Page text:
No need to slow time, now. There’s nothing to see which can’t be seen at the usual speed humans perceive at. Let it run, one second per second. The rubble of Lambert Street bounces and lies still. The hollow howl of the rocket’s descent is heard at last, outdistanced by the explosion. Then a ringing stillness. No one is alive in Woolworths to break it. All of the shoppers and the counter girls are dead, on all three floors; and everyone in the butcher’s on the left, and the post office on the right, except for one clerk with both legs broken, who happened to be leaning forward into the safe; and everyone in the tram queue on the pavement outside; and all the passers-by; and anyone standing by the window in the houses opposite; and all the travellers on the Lewisham tram, still upright in their seats in their hats and coats, but asphyxiated by the air-shock. Then, only then, from those furthest out in the circle of ruination, the first screams. And the sirens. And the fire brigade coming; and the middle-aged men and women of the ARP stumbling through the masonry with their spades; and the teenage boys and old men of the Light Rescue Service arriving, with their stretchers which they scarcely use, and their sacks which they do. And the attempt to separate out from the rest of broken Woolworths those particles, flecks, shreds, lumps and pieces that, previously, were parts of people; people being missed, waited for, despaired of, by the crowd gathering white-faced behind the tape at the end of the street.

Jo and Valerie and Alec and Ben and Vernon are gone. Gone so fast they cannot possibly have known what was happening, which some of those who mourn them will take for a comfort, and some won’t. Gone between one ten-thousandth of a second and the next, gone so entirely that it’s as if they’ve vanished into all that copious, immeasurable nothing just beneath the rickety scaffolding of hours and minutes. Their part in time is done. They have no share, any more, in what swells and breathes and tightens and turns and withers and brightens and darkens; in any of the changes of things. Nothing is possible for them that requires being to stretch from one instant to another over the gulfs of time. They cannot act, or be acted on. Cannot call, or be called. Do, or be done unto. There they aren’t. Meanwhile the matter that composed them is all still there in the crater, but it cannot ever, in any amount of time whatsoever, be reassembled. That’s time for you. It breaks things up. It scatters them. It cannot be run backwards, to summon the dust to rise, any more than you can stir milk back out of tea. Once sundered, forever sundered. Once scattered, forever scattered. It’s irreversible.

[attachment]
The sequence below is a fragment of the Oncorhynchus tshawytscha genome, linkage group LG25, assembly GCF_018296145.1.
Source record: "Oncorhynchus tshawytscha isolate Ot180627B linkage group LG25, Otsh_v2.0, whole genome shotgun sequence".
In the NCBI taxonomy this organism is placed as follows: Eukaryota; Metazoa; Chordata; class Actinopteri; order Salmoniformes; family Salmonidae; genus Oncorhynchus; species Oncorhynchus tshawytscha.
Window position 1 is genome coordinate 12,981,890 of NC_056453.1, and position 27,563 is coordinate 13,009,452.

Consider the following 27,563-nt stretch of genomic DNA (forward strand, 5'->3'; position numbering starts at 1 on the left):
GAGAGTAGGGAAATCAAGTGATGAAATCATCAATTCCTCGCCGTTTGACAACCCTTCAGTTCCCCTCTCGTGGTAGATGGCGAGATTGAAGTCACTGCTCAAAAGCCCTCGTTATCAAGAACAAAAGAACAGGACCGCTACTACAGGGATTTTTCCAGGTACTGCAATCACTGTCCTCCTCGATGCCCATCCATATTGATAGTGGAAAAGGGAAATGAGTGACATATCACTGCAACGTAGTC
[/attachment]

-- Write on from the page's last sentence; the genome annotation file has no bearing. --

But what has gone is not just the children’s present existence—Vernon not trudging home to the house with the flitch of bacon hanging in the kitchen, Ben not on his dad’s shoulders crossing the park, astonished by the watery November clouds, Alec not getting his promised ride to Crystal Palace tomorrow, Jo and Valerie not making faces at each other over their dinner of cock-a-leekie soup. It’s all the futures they won’t get, too. All the would-be’s, might-be’s, could-be’s of the decades to come. How can that loss be measured, how can that loss be known, except by laying this absence, now and onwards, against some other version of the reel of time, where might-be and could-be and would-be still may be? Where, by some little alteration, some altered single second of arc, back in Holland where the rocket launched, it flew four hundred yards further into Bexford Park, and killed nothing but pigeons; or suffered a guidance failure, as such crude mechanisms do, and slipped unnoticed between the North Sea waves; or never launched at all, a hiccup in fuel deliveries meaning the soldiers of Batterie 485 spent all that day under the pine trees of Wassenaar waiting for the ethanol tanker, and smoking, and nervously watching the sky for RAF Mosquitoes?

Come, other future. Come, mercy not manifest in time; come knowledge not obtainable in time. Come, other chances. Come, unsounded deep. Come, undivided light.

Come dust.

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Excerpted from Light Perpetual by Francis Spufford. Copyright © 2021 by 2021. Reprinted with permission of Scribner, a Division of Simon & Schuster, Inc.